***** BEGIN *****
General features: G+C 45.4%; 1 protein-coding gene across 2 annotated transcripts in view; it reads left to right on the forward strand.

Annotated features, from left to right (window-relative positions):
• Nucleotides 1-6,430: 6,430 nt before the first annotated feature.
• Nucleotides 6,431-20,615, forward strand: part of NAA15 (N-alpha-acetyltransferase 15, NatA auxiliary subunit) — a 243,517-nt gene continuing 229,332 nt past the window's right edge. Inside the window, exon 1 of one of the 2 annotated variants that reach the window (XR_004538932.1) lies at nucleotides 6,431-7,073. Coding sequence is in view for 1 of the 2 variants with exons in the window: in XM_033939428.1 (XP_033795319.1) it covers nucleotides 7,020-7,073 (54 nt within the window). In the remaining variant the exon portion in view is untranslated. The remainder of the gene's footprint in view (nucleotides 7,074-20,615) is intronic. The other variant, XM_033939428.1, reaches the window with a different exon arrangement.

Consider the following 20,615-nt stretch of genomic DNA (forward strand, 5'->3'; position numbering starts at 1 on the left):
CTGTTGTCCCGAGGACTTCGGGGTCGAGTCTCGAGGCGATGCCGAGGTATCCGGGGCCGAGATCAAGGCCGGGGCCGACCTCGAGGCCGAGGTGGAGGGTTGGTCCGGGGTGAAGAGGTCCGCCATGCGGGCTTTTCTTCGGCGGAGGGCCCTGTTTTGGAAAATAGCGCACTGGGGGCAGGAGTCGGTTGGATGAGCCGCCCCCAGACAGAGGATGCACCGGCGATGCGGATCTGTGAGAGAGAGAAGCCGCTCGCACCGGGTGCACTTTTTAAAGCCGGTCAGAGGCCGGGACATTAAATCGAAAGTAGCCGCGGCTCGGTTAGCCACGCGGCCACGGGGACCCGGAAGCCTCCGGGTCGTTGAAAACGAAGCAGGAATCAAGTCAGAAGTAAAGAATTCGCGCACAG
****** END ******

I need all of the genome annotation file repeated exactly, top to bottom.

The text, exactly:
General features: G+C 45.4%; 1 protein-coding gene across 2 annotated transcripts in view; it reads left to right on the forward strand.

Annotated features, from left to right (window-relative positions):
• Nucleotides 1-6,430: 6,430 nt before the first annotated feature.
• Nucleotides 6,431-20,615, forward strand: part of NAA15 (N-alpha-acetyltransferase 15, NatA auxiliary subunit) — a 243,517-nt gene continuing 229,332 nt past the window's right edge. Inside the window, exon 1 of one of the 2 annotated variants that reach the window (XR_004538932.1) lies at nucleotides 6,431-7,073. Coding sequence is in view for 1 of the 2 variants with exons in the window: in XM_033939428.1 (XP_033795319.1) it covers nucleotides 7,020-7,073 (54 nt within the window). In the remaining variant the exon portion in view is untranslated. The remainder of the gene's footprint in view (nucleotides 7,074-20,615) is intronic. The other variant, XM_033939428.1, reaches the window with a different exon arrangement.

Consider the following 20,615-nt stretch of genomic DNA (forward strand, 5'->3'; position numbering starts at 1 on the left):
CTGTTGTCCCGAGGACTTCGGGGTCGAGTCTCGAGGCGATGCCGAGGTATCCGGGGCCGAGATCAAGGCCGGGGCCGACCTCGAGGCCGAGGTGGAGGGTTGGTCCGGGGTGAAGAGGTCCGCCATGCGGGCTTTTCTTCGGCGGAGGGCCCTGTTTTGGAAAATAGCGCACTGGGGGCAGGAGTCGGTTGGATGAGCCGCCCCCAGACAGAGGATGCACCGGCGATGCGGATCTGTGAGAGAGAGAAGCCGCTCGCACCGGGTGCACTTTTTAAAGCCGGTCAGAGGCCGGGACATTAAATCGAAAGTAGCCGCGGCTCGGTTAGCCACGCGGCCACGGGGACCCGGAAGCCTCCGGGTCGTTGAAAACGAAGCAGGAATCAAGTCAGAAGTAAAGAATTCGCGCACAG